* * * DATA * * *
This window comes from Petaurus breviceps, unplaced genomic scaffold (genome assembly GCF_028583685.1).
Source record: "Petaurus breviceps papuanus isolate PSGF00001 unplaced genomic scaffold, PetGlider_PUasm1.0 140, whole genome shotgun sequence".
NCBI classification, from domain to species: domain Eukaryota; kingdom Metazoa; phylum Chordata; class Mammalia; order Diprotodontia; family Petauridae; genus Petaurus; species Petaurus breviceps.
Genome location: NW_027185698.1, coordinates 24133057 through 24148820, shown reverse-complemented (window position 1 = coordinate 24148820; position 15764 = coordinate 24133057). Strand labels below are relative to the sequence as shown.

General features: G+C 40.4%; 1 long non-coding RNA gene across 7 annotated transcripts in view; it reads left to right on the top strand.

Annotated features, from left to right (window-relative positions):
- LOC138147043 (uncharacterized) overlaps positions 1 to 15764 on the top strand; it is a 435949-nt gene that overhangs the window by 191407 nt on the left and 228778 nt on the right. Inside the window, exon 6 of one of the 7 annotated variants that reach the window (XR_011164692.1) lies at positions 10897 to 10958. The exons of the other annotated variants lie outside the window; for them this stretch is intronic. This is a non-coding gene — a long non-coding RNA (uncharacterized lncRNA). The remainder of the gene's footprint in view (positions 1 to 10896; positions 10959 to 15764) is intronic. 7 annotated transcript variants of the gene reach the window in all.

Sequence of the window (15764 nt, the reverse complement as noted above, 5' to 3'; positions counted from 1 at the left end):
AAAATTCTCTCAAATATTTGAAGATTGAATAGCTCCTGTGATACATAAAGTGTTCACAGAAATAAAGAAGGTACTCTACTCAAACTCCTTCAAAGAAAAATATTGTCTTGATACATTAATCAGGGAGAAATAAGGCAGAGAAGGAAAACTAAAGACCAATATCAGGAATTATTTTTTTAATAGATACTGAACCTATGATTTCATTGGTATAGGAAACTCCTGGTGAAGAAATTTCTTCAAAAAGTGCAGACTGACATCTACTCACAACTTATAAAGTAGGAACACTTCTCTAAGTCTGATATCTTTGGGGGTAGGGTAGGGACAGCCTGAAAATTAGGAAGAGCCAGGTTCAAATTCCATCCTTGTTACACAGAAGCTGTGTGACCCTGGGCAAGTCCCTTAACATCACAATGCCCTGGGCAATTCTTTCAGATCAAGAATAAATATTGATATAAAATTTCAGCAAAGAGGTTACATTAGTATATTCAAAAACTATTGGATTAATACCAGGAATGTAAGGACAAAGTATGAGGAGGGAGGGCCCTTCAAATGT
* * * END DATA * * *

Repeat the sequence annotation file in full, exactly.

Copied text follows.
This window comes from Petaurus breviceps, unplaced genomic scaffold (genome assembly GCF_028583685.1).
Source record: "Petaurus breviceps papuanus isolate PSGF00001 unplaced genomic scaffold, PetGlider_PUasm1.0 140, whole genome shotgun sequence".
NCBI classification, from domain to species: domain Eukaryota; kingdom Metazoa; phylum Chordata; class Mammalia; order Diprotodontia; family Petauridae; genus Petaurus; species Petaurus breviceps.
Genome location: NW_027185698.1, coordinates 24133057 through 24148820, shown reverse-complemented (window position 1 = coordinate 24148820; position 15764 = coordinate 24133057). Strand labels below are relative to the sequence as shown.

General features: G+C 40.4%; 1 long non-coding RNA gene across 7 annotated transcripts in view; it reads left to right on the top strand.

Annotated features, from left to right (window-relative positions):
- LOC138147043 (uncharacterized) overlaps positions 1 to 15764 on the top strand; it is a 435949-nt gene that overhangs the window by 191407 nt on the left and 228778 nt on the right. Inside the window, exon 6 of one of the 7 annotated variants that reach the window (XR_011164692.1) lies at positions 10897 to 10958. The exons of the other annotated variants lie outside the window; for them this stretch is intronic. This is a non-coding gene — a long non-coding RNA (uncharacterized lncRNA). The remainder of the gene's footprint in view (positions 1 to 10896; positions 10959 to 15764) is intronic. 7 annotated transcript variants of the gene reach the window in all.

Sequence of the window (15764 nt, the reverse complement as noted above, 5' to 3'; positions counted from 1 at the left end):
AAAATTCTCTCAAATATTTGAAGATTGAATAGCTCCTGTGATACATAAAGTGTTCACAGAAATAAAGAAGGTACTCTACTCAAACTCCTTCAAAGAAAAATATTGTCTTGATACATTAATCAGGGAGAAATAAGGCAGAGAAGGAAAACTAAAGACCAATATCAGGAATTATTTTTTTAATAGATACTGAACCTATGATTTCATTGGTATAGGAAACTCCTGGTGAAGAAATTTCTTCAAAAAGTGCAGACTGACATCTACTCACAACTTATAAAGTAGGAACACTTCTCTAAGTCTGATATCTTTGGGGGTAGGGTAGGGACAGCCTGAAAATTAGGAAGAGCCAGGTTCAAATTCCATCCTTGTTACACAGAAGCTGTGTGACCCTGGGCAAGTCCCTTAACATCACAATGCCCTGGGCAATTCTTTCAGATCAAGAATAAATATTGATATAAAATTTCAGCAAAGAGGTTACATTAGTATATTCAAAAACTATTGGATTAATACCAGGAATGTAAGGACAAAGTATGAGGAGGGAGGGCCCTTCAAATGT